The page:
Fellowship of Humanity

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The Fellowship of Humanity is a humanist church in Oakland, California, founded in 1935 by Reverend A. D. Faupell as part of the American Religious Humanism movement. It was an offshoot of the First Unitarian Church of Oakland, where A. D. Faupell had been teaching Sunday school, and was inspired in part by Upton Sinclair’s campaign for governor of California under the banner of EPIC, End Poverty in California. It was one of several "Churches of Humanity" established in the 1930s but is the only one that has survived into the 21st century. It is the first and oldest affiliate of the American Humanist Association.[1] It is currently described as a "Deep Green Humanist Church vital to progressive infrastructure, inspired by humanitarian ideals, and committed to action for social justice and ecological sanity."[2]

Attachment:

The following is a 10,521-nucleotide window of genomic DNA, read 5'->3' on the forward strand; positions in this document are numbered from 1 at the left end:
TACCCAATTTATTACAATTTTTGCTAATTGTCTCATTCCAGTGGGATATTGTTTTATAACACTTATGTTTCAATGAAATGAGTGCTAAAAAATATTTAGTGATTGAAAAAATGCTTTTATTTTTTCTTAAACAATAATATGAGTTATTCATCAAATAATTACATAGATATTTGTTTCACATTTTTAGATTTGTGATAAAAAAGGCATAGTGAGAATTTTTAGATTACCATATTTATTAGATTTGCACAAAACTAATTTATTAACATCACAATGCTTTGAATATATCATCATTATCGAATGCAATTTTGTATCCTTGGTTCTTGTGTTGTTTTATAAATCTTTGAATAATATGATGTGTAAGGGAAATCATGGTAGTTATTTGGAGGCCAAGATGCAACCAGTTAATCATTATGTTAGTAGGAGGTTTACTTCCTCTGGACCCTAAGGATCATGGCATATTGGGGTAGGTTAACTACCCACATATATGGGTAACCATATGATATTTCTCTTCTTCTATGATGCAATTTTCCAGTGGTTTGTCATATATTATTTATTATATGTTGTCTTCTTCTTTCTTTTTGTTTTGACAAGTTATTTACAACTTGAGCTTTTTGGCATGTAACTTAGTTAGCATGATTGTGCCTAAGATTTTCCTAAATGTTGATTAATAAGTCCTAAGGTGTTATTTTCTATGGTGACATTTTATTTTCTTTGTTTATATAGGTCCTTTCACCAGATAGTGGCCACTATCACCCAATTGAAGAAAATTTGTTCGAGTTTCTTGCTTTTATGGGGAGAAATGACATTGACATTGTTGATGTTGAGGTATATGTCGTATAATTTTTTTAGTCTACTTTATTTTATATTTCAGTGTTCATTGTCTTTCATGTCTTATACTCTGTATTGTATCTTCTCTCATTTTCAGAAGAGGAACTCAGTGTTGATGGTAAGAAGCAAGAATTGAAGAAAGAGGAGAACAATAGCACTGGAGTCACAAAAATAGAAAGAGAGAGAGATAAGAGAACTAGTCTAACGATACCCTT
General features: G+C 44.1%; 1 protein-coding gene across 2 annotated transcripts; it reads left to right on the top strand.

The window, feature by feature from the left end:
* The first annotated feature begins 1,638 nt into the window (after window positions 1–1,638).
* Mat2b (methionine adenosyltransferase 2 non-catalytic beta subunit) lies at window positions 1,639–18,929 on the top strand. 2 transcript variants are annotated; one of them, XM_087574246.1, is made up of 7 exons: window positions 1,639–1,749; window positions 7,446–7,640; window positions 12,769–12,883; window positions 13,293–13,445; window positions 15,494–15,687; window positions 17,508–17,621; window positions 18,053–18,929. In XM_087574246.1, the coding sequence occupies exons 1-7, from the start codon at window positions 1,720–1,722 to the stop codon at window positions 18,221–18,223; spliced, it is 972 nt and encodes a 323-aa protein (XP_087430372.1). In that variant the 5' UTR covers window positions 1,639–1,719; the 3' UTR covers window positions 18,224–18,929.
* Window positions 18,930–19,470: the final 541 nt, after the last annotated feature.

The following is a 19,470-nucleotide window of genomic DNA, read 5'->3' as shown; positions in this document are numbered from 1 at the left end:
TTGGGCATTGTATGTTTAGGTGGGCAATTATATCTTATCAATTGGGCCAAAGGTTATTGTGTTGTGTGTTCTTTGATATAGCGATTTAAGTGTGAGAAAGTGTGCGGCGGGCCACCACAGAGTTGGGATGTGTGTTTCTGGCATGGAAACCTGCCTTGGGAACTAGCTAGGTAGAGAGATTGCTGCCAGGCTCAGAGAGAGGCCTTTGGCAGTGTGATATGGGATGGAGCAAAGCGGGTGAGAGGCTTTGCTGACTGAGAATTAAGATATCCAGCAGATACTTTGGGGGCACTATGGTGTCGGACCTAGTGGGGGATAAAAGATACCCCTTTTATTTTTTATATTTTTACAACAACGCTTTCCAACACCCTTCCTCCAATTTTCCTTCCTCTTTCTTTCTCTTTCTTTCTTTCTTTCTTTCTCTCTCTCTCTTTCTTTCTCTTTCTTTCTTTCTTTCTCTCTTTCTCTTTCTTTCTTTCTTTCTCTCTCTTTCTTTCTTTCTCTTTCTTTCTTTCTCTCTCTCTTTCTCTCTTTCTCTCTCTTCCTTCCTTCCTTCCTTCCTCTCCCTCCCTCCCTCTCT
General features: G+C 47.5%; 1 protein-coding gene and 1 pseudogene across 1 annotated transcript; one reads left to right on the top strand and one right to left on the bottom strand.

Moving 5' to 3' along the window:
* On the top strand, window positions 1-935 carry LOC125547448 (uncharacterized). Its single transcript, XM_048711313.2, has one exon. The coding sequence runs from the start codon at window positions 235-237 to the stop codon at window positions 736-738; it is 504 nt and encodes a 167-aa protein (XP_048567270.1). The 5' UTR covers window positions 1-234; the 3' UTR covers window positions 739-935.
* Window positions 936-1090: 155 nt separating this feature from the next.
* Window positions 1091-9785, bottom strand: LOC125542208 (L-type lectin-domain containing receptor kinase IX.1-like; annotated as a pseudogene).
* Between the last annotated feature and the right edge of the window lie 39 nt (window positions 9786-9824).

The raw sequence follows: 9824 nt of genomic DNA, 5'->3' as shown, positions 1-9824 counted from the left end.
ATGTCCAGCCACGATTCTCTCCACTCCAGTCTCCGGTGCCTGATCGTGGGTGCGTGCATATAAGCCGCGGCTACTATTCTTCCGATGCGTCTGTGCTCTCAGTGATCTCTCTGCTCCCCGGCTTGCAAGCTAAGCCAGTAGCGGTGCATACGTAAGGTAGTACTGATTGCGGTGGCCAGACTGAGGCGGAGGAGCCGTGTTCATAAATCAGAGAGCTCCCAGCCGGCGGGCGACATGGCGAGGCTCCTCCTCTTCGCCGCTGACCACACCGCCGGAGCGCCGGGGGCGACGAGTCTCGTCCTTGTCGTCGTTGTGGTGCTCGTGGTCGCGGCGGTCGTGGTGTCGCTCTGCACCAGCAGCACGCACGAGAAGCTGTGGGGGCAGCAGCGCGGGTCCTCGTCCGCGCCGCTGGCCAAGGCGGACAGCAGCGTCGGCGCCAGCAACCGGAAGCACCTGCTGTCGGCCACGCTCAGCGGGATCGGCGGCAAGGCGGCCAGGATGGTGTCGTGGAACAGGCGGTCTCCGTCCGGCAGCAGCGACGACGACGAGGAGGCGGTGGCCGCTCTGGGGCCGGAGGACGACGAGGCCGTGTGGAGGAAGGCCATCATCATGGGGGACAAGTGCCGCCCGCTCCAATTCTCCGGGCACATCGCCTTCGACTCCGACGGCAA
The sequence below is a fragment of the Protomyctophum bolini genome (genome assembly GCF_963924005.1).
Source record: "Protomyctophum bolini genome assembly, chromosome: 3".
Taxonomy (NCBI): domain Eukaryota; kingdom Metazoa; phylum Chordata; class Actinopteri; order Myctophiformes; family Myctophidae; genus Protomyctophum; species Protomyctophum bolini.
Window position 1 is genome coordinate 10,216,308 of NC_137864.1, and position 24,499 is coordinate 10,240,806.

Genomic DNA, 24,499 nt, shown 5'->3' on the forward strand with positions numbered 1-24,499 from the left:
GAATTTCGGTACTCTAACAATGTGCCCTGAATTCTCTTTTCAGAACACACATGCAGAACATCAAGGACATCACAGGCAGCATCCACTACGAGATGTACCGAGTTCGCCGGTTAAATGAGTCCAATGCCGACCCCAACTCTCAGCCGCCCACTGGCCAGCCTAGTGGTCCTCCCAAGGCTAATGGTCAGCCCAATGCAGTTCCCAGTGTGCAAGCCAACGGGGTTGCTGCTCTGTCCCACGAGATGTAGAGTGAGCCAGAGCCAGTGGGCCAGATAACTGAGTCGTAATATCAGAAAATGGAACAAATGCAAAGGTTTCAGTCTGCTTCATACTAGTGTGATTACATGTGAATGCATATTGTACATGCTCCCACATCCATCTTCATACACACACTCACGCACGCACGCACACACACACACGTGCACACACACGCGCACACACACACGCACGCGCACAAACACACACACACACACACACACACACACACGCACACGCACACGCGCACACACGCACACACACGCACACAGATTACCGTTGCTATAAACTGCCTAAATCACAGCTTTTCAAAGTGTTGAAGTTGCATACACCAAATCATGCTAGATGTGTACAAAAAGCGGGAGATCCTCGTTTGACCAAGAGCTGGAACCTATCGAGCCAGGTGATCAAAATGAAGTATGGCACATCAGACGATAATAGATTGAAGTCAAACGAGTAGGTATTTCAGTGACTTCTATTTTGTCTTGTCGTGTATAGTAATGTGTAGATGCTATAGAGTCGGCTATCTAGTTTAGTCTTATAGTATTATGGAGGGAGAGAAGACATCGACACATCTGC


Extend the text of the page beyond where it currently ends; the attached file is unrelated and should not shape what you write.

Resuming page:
Fellowship of Humanity v. County of Alameda[edit]

A footnote in the U.S. Supreme Court case Torcaso v. Watkins referenced Fellowship of Humanity v. County of Alameda,[3] a 1957 case in which the organization sought a tax exemption on the ground that they used their property "solely and exclusively for religious worship." Despite the group's non-theistic beliefs, the court determined that the activities of the Fellowship of Humanity, which included weekly Sunday meetings, were analogous to the activities of theistic churches and thus entitled to an exemption.

See also[edit]


  1. ^ "Genesis of a Humanist Manifesto". Retrieved May 14, 2006.
  2. ^ Humanist Hall website, retrieved June 19, 2013.
  3. ^ Fellowship of Humanity v. County of Alameda, 153 Cal.App.2d 673, 315 P.2d 394 (1957).

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